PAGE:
Image description: woman receives face massage with a towel around her head as her skin is moisturised
In amongst the controversies of the past few weeks, there has been growing fury over the re-opening of beauty salons and clinics. The guidance for the beauty industry in the pandemic has not been received well by those involved in it, to put it mildly. Whilst the go-ahead to re-open (or, for the thousands of freelancers, to re-start their businesses) was given, key restrictions have been put in place. The government have been slow to announce their plans for the industry.
Currently, beard trimming in barbers is allowed, despite involving the removal of masks and face-to-face positioning. Eyebrow shaping is not allowed, even though masks can be worn throughout and the professional stands behind the customer. Although facial treatments were expected to start on 1 August, this has been postponed for at least two weeks. The Telegraph has coined this the ‘Beards vs. Brows row’. But it is so much more.
Beauty salons and clinics provide a wide range of services: pedicures, eyebrow shaping, eyelash extensions, waxing, massages; the list goes on. Treatments range from those we talk about a lot, such as manicures, to those that still largely remain taboo, such as upper-lip treatments for women or eyebrow tattoos for those with alopecia. Of course, some things can be done at home yourself – a bit of nail polish, make-up and self-pampering for example.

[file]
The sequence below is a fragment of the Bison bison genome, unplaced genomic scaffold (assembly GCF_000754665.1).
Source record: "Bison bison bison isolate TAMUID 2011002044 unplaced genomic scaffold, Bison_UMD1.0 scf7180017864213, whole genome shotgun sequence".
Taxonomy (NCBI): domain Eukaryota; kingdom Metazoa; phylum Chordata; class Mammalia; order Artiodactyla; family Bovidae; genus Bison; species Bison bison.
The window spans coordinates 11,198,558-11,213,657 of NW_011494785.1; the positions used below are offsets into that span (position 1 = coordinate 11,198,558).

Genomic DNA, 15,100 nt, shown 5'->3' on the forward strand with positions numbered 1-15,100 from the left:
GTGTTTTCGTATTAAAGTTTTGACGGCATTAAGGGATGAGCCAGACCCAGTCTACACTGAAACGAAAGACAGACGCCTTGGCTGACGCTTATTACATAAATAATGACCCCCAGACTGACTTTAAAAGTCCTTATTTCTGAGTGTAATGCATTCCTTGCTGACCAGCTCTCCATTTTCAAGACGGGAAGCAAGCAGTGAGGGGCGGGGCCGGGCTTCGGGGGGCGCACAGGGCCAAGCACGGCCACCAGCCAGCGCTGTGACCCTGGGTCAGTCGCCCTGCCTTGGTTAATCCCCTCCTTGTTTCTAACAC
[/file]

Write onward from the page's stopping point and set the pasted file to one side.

But whilst I remain impressed that my grandmother has taught herself to thread her own eyebrows during lockdown, it seems a slightly risky move – eyebrows are, after all, quite noticeable when wearing a mask, and there is a reason beauticians spend years training.
The language around the beauty industry as ‘not COVID-secure’ is bizarre – especially in comparison to those that supposedly are: construction sites, pubs, and restaurants.
Clinics are highly sterile and employ trained professionals with numerous qualifications. Indeed, the National Federation of Hair and Beauty have their own recommendations and policies on protection. These spaces are hoped to be a place of confidence, self-care, and wellbeing. But they are also held to very high hygiene standards at all times, let alone in pandemics.
The language around the beauty industry as ‘not COVID-secure’ is thus bizarre – especially in comparison to those that supposedly are: construction sites, pubs, and restaurants.